Secondary Logo

Journal Logo

Cohen Shaul MD; Amar, David MD; Pantuck, Carol B. BA; Pantuck, Eugene J. MD; Weissman, Allan B. BA
Anesthesia & Analgesia: November 1992
OBSTETRIC ANESTHESIA: PDF Only
Free

To develop a regimen that would provide good analgesia after cesarean section with minimal side effects in the setting of prolonged (>24 h) epidural infusion, buprenorphine or fentanyl was combined with 0.03% bupivacaine in a double-blind study of 23 parturients. Patients were randomly assigned to two groups: group I (n = 12), patient-controlled analgesia by epidural infusion of buprenorphine (3 μ/mL) with 0.03% bupivacaine; group II (n = 11), patient-controlled analgesia by epidural infusion of fentanyl (2 μ/mL) with 0.03% bupivacaine. Plasma for determination of opioid concentrations was obtained at intermittent intervals. Pain relief was similar and satisfactory in both groups. The median overall satisfaction score was higher (10.0 vs 7.5; P < 0.03) for group II. Pruritus was mild in most patients. Nausea and vomiting, which were most disturbing to the patients, were seen only with buprenorphine. No patient had a respiratory rate of <12 breaths/min. Mean plasma opioid concentrations did not exceed 1 ng/mL during the study. However, four patients (33%) in group I and six patients (55%) in group II experienced sensory loss in the lower extremities, which made ambulation difficult. One patient in each group developed extensive pressure blisters on both heels. These complications led us to terminate the study. We conclude that 0.03% bupivacaine used in combination with an opioid in prolonged epidural infusions produces a high incidence of sensory loss in the lower extremities and is unsuitable for situations in which early ambulation is desired.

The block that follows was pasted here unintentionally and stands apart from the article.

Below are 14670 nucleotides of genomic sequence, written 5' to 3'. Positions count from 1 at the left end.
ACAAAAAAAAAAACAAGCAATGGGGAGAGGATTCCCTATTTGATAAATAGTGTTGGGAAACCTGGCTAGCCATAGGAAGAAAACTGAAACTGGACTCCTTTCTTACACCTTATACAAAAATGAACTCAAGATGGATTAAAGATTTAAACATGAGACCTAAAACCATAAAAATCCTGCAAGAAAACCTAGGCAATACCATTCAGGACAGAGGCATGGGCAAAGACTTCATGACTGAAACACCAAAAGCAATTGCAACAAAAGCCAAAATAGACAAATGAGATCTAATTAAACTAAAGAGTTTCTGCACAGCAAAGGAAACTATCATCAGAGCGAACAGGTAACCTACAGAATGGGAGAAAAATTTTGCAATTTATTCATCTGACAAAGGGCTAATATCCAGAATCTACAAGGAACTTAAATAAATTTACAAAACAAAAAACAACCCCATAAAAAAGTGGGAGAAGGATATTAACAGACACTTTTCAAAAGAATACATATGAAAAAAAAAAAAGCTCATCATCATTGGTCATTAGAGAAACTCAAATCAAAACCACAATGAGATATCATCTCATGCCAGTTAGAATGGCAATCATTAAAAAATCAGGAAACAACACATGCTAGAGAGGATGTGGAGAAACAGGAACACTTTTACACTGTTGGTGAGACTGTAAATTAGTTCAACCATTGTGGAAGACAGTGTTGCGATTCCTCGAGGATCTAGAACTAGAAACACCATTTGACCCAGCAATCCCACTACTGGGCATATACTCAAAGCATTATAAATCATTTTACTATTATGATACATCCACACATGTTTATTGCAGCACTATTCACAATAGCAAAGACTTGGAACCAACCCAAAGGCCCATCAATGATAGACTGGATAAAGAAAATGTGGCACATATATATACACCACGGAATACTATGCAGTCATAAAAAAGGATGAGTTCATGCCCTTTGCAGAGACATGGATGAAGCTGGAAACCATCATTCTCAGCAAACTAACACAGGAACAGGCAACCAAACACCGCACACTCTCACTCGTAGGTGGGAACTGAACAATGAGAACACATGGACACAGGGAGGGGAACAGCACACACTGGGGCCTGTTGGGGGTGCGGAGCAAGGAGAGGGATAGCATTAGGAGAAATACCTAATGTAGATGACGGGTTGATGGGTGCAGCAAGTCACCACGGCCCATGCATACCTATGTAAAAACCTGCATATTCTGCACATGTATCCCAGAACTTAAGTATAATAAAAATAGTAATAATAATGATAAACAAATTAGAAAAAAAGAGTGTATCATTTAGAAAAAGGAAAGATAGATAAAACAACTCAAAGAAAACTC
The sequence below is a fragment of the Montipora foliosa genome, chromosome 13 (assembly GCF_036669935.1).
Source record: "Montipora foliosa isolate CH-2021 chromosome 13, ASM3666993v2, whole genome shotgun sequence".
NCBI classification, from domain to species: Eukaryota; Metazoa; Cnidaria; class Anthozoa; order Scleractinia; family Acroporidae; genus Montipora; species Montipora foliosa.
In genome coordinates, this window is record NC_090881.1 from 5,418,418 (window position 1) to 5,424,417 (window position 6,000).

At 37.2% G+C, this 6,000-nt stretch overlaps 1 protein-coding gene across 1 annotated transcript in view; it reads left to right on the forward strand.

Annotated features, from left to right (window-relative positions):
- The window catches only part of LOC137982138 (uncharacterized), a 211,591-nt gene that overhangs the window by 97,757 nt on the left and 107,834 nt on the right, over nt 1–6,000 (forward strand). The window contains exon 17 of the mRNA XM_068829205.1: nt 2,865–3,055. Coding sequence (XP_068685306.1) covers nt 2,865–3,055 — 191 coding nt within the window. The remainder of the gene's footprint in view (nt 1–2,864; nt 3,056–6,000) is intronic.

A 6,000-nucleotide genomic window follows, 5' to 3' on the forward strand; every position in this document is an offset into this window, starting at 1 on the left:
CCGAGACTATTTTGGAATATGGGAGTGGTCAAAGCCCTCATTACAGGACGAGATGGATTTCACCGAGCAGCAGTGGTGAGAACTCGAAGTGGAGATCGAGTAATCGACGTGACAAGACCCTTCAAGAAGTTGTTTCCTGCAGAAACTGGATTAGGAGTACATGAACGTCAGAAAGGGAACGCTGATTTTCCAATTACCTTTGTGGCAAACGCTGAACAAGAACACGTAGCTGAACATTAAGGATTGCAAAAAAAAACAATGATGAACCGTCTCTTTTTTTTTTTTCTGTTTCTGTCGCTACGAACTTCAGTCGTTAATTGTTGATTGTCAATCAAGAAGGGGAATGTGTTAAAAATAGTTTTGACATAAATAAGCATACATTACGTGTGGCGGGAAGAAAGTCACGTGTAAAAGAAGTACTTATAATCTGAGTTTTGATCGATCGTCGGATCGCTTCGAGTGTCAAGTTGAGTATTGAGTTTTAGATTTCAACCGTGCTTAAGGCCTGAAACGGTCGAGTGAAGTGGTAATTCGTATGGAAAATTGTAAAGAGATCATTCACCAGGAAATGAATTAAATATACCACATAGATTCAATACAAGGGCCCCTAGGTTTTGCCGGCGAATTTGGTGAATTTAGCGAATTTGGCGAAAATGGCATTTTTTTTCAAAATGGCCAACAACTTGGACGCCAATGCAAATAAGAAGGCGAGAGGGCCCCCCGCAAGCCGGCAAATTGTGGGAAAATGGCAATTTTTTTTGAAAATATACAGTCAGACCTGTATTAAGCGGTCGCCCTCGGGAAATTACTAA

Address correspondence to Dr. Amar, Department of Anesthesiology and Critical Care Medicine, Memorial Sloan-Kettering Cancer Center, 1275 York Avenue, New York, NY 10021.

© 1992 International Anesthesia Research Society